NB: Defining the "Graham's number functions"$$ g(x):= 3\uparrow^x 3,\text{ and } G(n):= g^n(4)$$ (so Graham's number is $G(64)$), the claim that $$\text{googolplum }<G^2(2)$$ can be proved correct as follows:

First, consider the following function (which is everywhere larger than googolplum's $f(x)$): $$\phi(x):= (10^{100})\uparrow^{x-1}(10^{100}) > f(x)$$ and note that $$\begin{align} 3\uparrow^x 3 &= 3\uparrow^{x-1}3\uparrow^{x-1}3 \\ &\ge 3\uparrow^{x-1}(3\uparrow^3 3),\quad x\ge4\\ &>(3\uparrow^{x-1}3)\uparrow^{x-1}(3\uparrow^3 3 - 3),\quad x\ge4\quad\text{(by Saibian's theorem)}\\ &>(3\uparrow^3 3)\uparrow^{x-1}(3\uparrow^3 3 - 3),\quad x\ge4\\ &>(10^{100})\uparrow^{x-1}(10^{100}),\quad x\ge4\\ \therefore\ g(x)&>\phi(x)>f(x),\quad x\ge4.\\ \end{align} $$ and also that $$N = (10^{100})\uparrow^{3^{27}-2} (10^{100}) < (10^{100})\uparrow^{10^{100}-1} (10^{100}) = \phi(10^{100}) < g(10^{100}) < g(3\uparrow^4 3) $$ Therefore, $$\begin{align} \text{googolplum } &:= f^N(2)<\phi^N(4)< g^N(4) < g^{g(3\uparrow^4 3)}(4)=g^{g(g(4))}(4)=G(g(g(4)))=G(G(2)). \end{align} $$ QED

(ref: Saibian's theorem [see T1])

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  • $\begingroup$ Nice, and it coincides with the fact that $f_{\omega+2}(3)\approx 3\rightarrow 3\rightarrow 3\rightarrow 3$, and the conway chain already exceeds googolplum. $\endgroup$ – Peter May 31 '16 at 13:49
  • $\begingroup$ What about my claim that $$googolplum<G(G(2))$$, where $G(n)$ is the Graham-function ? $\endgroup$ – Peter May 31 '16 at 19:28
  • $\begingroup$ @Peter - Your claim is correct. I've added a proof. $\endgroup$ – r.e.s. Jun 1 '16 at 1:33
  • $\begingroup$ @Peter - BTW, your post still needs to have the uparrow-count ${3^{27}-1}$ corrected. It should be ${3^{27}-2}$, as explained in my earlier comment. $\endgroup$ – r.e.s. Jun 1 '16 at 1:38
  • $\begingroup$ So, we have $G(G(1))<googolplum<G(G(2))$ (The lower bound is mentioned in my second link) $\endgroup$ – Peter Jun 1 '16 at 11:21
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I will adopt r.e.s.'s terminology

$$N = (10^{100}) \uparrow^{3^{27}-2} (10^{100})$$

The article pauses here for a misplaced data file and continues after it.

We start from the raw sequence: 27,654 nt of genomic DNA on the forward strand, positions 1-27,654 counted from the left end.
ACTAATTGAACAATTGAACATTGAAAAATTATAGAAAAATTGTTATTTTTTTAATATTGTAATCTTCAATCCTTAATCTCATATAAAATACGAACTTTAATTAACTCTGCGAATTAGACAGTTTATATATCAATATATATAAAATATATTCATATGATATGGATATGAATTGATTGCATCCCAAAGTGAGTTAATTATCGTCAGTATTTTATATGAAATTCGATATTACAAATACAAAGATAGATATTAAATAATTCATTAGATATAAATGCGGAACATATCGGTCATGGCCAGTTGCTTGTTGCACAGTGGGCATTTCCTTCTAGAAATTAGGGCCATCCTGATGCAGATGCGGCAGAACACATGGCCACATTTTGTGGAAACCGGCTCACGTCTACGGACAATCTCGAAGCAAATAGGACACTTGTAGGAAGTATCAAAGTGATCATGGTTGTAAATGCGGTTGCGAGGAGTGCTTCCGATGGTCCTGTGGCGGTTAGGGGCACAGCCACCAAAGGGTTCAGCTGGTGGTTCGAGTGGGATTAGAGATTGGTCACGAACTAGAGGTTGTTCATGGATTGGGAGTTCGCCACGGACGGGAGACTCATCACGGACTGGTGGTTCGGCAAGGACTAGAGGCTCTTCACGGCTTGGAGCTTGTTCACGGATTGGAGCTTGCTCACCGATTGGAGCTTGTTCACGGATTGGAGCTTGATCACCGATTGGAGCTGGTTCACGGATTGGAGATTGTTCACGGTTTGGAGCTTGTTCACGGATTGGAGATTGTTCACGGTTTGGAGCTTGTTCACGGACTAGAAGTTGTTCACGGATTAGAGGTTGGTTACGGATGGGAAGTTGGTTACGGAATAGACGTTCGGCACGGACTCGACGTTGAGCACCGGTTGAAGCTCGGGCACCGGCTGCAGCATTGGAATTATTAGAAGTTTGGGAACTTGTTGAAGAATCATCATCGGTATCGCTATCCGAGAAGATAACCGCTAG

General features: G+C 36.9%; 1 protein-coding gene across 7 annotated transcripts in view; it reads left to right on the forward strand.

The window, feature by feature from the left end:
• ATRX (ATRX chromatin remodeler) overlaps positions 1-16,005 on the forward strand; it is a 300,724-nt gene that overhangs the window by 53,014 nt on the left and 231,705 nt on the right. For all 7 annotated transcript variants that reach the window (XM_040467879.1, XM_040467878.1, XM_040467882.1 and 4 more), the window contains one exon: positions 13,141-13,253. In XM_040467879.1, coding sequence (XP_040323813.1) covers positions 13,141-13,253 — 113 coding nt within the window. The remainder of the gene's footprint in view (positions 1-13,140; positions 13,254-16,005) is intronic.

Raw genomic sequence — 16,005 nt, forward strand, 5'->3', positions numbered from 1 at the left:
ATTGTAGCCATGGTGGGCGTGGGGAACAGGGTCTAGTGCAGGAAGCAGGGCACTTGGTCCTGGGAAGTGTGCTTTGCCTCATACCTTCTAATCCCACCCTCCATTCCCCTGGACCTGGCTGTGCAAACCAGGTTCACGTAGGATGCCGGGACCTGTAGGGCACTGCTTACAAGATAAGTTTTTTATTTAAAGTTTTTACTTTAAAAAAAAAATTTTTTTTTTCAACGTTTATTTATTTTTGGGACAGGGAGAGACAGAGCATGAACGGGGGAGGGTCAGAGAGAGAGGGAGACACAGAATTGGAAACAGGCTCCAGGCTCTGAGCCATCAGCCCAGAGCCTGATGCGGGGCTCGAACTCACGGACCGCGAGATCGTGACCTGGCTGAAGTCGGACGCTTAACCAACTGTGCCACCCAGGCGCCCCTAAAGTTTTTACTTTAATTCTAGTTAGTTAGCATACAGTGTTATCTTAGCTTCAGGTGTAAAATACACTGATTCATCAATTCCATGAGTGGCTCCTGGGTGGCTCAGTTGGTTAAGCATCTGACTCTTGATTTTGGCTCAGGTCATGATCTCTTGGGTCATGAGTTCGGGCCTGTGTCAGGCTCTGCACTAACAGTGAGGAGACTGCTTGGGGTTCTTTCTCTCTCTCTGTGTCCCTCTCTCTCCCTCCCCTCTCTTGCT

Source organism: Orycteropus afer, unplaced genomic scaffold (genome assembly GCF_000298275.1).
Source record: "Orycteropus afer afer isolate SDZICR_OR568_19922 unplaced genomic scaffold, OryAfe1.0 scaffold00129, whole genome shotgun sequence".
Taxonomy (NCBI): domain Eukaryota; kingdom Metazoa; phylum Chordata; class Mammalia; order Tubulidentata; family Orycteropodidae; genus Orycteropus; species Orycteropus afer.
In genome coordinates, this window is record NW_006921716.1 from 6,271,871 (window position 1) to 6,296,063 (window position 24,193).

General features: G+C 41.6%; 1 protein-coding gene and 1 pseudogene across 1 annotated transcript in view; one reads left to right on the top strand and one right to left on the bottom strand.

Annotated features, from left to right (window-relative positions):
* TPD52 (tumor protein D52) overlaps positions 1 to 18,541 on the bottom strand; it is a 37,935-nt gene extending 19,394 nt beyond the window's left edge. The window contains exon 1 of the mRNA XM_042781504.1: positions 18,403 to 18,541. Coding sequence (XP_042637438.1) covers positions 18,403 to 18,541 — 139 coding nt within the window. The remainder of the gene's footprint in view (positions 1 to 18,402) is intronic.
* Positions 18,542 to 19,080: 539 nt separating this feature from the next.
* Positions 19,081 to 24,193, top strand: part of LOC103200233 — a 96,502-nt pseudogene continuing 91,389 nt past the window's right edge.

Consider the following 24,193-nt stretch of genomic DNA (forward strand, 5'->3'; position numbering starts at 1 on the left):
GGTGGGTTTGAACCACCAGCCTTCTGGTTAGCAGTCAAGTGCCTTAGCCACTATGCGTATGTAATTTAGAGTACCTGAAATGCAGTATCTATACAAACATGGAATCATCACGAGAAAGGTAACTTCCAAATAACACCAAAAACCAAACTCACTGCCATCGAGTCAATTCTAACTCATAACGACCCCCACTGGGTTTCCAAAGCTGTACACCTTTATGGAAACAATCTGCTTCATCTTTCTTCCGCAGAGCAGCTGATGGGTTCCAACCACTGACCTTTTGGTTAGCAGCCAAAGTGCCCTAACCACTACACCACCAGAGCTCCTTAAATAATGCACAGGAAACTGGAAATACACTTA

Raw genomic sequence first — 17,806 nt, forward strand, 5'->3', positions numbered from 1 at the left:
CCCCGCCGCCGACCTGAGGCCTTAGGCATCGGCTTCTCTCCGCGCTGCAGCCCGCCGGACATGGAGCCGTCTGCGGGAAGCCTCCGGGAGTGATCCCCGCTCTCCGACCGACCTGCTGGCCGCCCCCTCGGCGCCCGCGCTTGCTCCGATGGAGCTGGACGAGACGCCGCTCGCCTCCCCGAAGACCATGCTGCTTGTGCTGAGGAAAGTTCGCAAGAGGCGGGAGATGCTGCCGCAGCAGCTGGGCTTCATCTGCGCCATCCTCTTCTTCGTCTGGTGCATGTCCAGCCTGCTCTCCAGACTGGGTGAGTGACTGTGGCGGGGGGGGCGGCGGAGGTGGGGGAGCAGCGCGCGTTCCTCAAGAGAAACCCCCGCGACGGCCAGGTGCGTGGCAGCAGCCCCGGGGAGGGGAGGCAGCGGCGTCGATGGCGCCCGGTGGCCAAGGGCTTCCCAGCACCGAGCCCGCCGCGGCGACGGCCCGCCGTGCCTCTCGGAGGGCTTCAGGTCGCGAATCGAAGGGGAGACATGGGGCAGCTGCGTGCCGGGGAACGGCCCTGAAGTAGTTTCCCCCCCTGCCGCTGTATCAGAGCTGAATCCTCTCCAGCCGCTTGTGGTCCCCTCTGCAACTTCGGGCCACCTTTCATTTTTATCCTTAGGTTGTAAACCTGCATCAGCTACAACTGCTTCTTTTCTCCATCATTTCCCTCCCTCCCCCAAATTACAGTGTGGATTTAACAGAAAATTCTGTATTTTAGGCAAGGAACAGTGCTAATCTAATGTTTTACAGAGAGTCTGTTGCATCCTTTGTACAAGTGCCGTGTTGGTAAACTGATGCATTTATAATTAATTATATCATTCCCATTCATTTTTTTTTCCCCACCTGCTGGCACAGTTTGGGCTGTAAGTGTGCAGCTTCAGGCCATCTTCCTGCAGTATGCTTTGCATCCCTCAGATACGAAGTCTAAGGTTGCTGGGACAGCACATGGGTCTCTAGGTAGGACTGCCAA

and

$$f(n) = 10\uparrow^{n-1} 100$$

so that

$$\text{googolplum} = f^N(2).$$

We will prove

$$f_{\omega+1}(N-2) < \text{googolplum} < f_{\omega+1}(N-1)$$

To prove this we will use (without proof) the inequalities

$$2 \uparrow^{n-1}(n+1) \le f_\omega(n) < 2 \uparrow^{n-1}(2n) < 2 \uparrow^{n-1}(2 \uparrow^{n-1} 4) = 2\uparrow^n 4$$

We prove the right inequality by proving $f_{\omega}^i(N-1) > f^{i+1}(2)$ by induction.

Base case: $N-1 > f(2) = 10^{100}$.

Inductive step: If $f_{\omega}^i(N-1) > f^{i+1}(2)$, then $$f_{\omega}^{i+1}(N-1) = f_{\omega}(f_\omega^i(N-1)) > f_\omega(f^{i+1}(2)) > 2 \uparrow^{f^{i+1}(2)-1}(f^{i+1}(2)+1) > (2\uparrow^{f^{i+1}(2)-1} 3)\uparrow^{f^{i+1}(2)-1}(f^{i+1}(2) - 2) \lbrace \text{by Saibian's Theorem}\rbrace > 10\uparrow^{f^{i+1}(2)-1}100 = f^{i+2}(2)$$ QED

Substituting $i = N-1$ produces the right inequality.

For the left inequality, we prove $f_{\omega}^i(N-2) < f^{i+2}(2)$ also by induction.

Base case: $N-2 < f(f(2)) = 10 \uparrow^{10^{100}-1} 100$.

Inductive step: If $f_{\omega}^i(N-2) < f^{i+2}(2)$, then

$$f_{\omega}^{i+1}(N-2) = f_\omega(f_{\omega}^{i+1}(N-2)) \le f_{\omega}(f^{i+2}(2)-1) < 2\uparrow^{f^{i+2}(2)-1} 4 < 10 \uparrow^{f^{i+2}(2)-1} 100 = f(f^{i+2}(2)) = f^{i+3}(2)$$ QED

and we get the left inequality by substituting $i = N-2$.

If you wish to get rid of Knuth arrows entirely, observe that

$$f_\omega(3^{27}-1) < 2\uparrow^{3^{27}-2}(2 \cdot 3^{27})< N-2 < N-1 < 2\uparrow^{3^{27}-1}(3^{27}+1) < f_\omega(3^{27})$$

so that

$$f_{\omega+1}(f_\omega(3^{27}-1)) < \text{googolplum} < f_{\omega+1}(f_\omega(3^{27}))$$